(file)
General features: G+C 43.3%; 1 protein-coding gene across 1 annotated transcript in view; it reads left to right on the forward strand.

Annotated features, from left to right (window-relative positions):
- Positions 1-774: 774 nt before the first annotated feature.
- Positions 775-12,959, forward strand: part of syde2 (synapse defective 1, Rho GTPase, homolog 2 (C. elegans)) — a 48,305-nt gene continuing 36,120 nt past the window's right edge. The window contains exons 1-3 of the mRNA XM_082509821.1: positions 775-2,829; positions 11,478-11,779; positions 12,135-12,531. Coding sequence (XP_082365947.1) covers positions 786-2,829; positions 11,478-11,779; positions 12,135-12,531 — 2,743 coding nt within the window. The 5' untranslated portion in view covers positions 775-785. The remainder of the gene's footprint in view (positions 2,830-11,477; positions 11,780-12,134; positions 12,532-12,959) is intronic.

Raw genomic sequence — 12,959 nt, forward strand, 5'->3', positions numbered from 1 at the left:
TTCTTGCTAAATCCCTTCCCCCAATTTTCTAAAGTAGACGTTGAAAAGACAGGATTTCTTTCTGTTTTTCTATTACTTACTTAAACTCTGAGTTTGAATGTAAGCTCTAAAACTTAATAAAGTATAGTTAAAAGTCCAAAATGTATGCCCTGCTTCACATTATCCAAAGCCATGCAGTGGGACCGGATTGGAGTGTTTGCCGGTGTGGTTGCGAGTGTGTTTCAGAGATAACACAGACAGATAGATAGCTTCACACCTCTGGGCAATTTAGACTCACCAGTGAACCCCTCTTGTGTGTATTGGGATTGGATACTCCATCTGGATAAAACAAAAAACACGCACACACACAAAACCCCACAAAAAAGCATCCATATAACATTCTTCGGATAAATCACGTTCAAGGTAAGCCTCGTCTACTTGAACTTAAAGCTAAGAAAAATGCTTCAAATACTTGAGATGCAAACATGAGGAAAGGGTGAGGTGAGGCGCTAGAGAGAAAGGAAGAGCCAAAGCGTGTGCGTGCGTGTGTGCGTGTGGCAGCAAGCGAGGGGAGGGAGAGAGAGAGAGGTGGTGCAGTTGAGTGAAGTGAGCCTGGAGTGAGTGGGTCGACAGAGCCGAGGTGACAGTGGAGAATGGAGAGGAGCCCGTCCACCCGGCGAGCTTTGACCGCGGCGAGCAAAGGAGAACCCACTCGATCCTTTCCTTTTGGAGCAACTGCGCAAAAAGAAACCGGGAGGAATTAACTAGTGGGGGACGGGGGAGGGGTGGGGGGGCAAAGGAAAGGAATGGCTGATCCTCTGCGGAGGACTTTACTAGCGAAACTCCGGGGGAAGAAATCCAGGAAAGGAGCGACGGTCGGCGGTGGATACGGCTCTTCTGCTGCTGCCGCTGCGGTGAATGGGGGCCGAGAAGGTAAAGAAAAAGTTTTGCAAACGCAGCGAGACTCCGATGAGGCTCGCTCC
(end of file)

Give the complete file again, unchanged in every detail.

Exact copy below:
General features: G+C 43.3%; 1 protein-coding gene across 1 annotated transcript in view; it reads left to right on the forward strand.

Annotated features, from left to right (window-relative positions):
- Positions 1-774: 774 nt before the first annotated feature.
- Positions 775-12,959, forward strand: part of syde2 (synapse defective 1, Rho GTPase, homolog 2 (C. elegans)) — a 48,305-nt gene continuing 36,120 nt past the window's right edge. The window contains exons 1-3 of the mRNA XM_082509821.1: positions 775-2,829; positions 11,478-11,779; positions 12,135-12,531. Coding sequence (XP_082365947.1) covers positions 786-2,829; positions 11,478-11,779; positions 12,135-12,531 — 2,743 coding nt within the window. The 5' untranslated portion in view covers positions 775-785. The remainder of the gene's footprint in view (positions 2,830-11,477; positions 11,780-12,134; positions 12,532-12,959) is intronic.

Raw genomic sequence — 12,959 nt, forward strand, 5'->3', positions numbered from 1 at the left:
TTCTTGCTAAATCCCTTCCCCCAATTTTCTAAAGTAGACGTTGAAAAGACAGGATTTCTTTCTGTTTTTCTATTACTTACTTAAACTCTGAGTTTGAATGTAAGCTCTAAAACTTAATAAAGTATAGTTAAAAGTCCAAAATGTATGCCCTGCTTCACATTATCCAAAGCCATGCAGTGGGACCGGATTGGAGTGTTTGCCGGTGTGGTTGCGAGTGTGTTTCAGAGATAACACAGACAGATAGATAGCTTCACACCTCTGGGCAATTTAGACTCACCAGTGAACCCCTCTTGTGTGTATTGGGATTGGATACTCCATCTGGATAAAACAAAAAACACGCACACACACAAAACCCCACAAAAAAGCATCCATATAACATTCTTCGGATAAATCACGTTCAAGGTAAGCCTCGTCTACTTGAACTTAAAGCTAAGAAAAATGCTTCAAATACTTGAGATGCAAACATGAGGAAAGGGTGAGGTGAGGCGCTAGAGAGAAAGGAAGAGCCAAAGCGTGTGCGTGCGTGTGTGCGTGTGGCAGCAAGCGAGGGGAGGGAGAGAGAGAGAGGTGGTGCAGTTGAGTGAAGTGAGCCTGGAGTGAGTGGGTCGACAGAGCCGAGGTGACAGTGGAGAATGGAGAGGAGCCCGTCCACCCGGCGAGCTTTGACCGCGGCGAGCAAAGGAGAACCCACTCGATCCTTTCCTTTTGGAGCAACTGCGCAAAAAGAAACCGGGAGGAATTAACTAGTGGGGGACGGGGGAGGGGTGGGGGGGCAAAGGAAAGGAATGGCTGATCCTCTGCGGAGGACTTTACTAGCGAAACTCCGGGGGAAGAAATCCAGGAAAGGAGCGACGGTCGGCGGTGGATACGGCTCTTCTGCTGCTGCCGCTGCGGTGAATGGGGGCCGAGAAGGTAAAGAAAAAGTTTTGCAAACGCAGCGAGACTCCGATGAGGCTCGCTCC